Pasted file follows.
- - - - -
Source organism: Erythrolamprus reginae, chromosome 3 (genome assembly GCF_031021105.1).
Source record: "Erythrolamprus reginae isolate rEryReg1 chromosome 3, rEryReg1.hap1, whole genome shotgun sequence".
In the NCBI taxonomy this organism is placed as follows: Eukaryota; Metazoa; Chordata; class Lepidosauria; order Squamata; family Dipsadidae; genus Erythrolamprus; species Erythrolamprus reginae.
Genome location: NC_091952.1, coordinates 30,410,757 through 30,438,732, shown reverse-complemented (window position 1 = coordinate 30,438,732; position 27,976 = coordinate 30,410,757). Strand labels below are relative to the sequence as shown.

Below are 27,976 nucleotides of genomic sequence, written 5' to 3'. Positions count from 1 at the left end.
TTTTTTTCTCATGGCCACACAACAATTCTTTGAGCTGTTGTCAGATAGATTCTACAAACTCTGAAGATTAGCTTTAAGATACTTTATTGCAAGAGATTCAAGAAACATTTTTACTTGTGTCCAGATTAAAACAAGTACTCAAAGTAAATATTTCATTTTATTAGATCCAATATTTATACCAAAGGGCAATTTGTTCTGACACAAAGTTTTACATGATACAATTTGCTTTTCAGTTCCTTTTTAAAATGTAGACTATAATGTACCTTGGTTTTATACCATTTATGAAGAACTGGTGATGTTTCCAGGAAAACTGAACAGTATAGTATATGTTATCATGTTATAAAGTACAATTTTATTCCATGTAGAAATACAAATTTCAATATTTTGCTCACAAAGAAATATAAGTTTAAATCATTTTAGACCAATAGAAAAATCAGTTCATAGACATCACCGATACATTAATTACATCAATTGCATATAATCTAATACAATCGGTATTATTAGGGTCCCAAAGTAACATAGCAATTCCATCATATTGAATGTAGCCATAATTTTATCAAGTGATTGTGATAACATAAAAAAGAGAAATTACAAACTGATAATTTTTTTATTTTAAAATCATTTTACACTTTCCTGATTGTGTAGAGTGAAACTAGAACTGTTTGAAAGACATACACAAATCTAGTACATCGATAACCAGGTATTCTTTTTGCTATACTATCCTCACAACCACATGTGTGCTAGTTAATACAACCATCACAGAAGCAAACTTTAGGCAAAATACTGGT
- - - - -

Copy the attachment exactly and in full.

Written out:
Source organism: Erythrolamprus reginae, chromosome 3 (genome assembly GCF_031021105.1).
Source record: "Erythrolamprus reginae isolate rEryReg1 chromosome 3, rEryReg1.hap1, whole genome shotgun sequence".
In the NCBI taxonomy this organism is placed as follows: Eukaryota; Metazoa; Chordata; class Lepidosauria; order Squamata; family Dipsadidae; genus Erythrolamprus; species Erythrolamprus reginae.
Genome location: NC_091952.1, coordinates 30,410,757 through 30,438,732, shown reverse-complemented (window position 1 = coordinate 30,438,732; position 27,976 = coordinate 30,410,757). Strand labels below are relative to the sequence as shown.

Below are 27,976 nucleotides of genomic sequence, written 5' to 3'. Positions count from 1 at the left end.
TTTTTTTCTCATGGCCACACAACAATTCTTTGAGCTGTTGTCAGATAGATTCTACAAACTCTGAAGATTAGCTTTAAGATACTTTATTGCAAGAGATTCAAGAAACATTTTTACTTGTGTCCAGATTAAAACAAGTACTCAAAGTAAATATTTCATTTTATTAGATCCAATATTTATACCAAAGGGCAATTTGTTCTGACACAAAGTTTTACATGATACAATTTGCTTTTCAGTTCCTTTTTAAAATGTAGACTATAATGTACCTTGGTTTTATACCATTTATGAAGAACTGGTGATGTTTCCAGGAAAACTGAACAGTATAGTATATGTTATCATGTTATAAAGTACAATTTTATTCCATGTAGAAATACAAATTTCAATATTTTGCTCACAAAGAAATATAAGTTTAAATCATTTTAGACCAATAGAAAAATCAGTTCATAGACATCACCGATACATTAATTACATCAATTGCATATAATCTAATACAATCGGTATTATTAGGGTCCCAAAGTAACATAGCAATTCCATCATATTGAATGTAGCCATAATTTTATCAAGTGATTGTGATAACATAAAAAAGAGAAATTACAAACTGATAATTTTTTTATTTTAAAATCATTTTACACTTTCCTGATTGTGTAGAGTGAAACTAGAACTGTTTGAAAGACATACACAAATCTAGTACATCGATAACCAGGTATTCTTTTTGCTATACTATCCTCACAACCACATGTGTGCTAGTTAATACAACCATCACAGAAGCAAACTTTAGGCAAAATACTGGT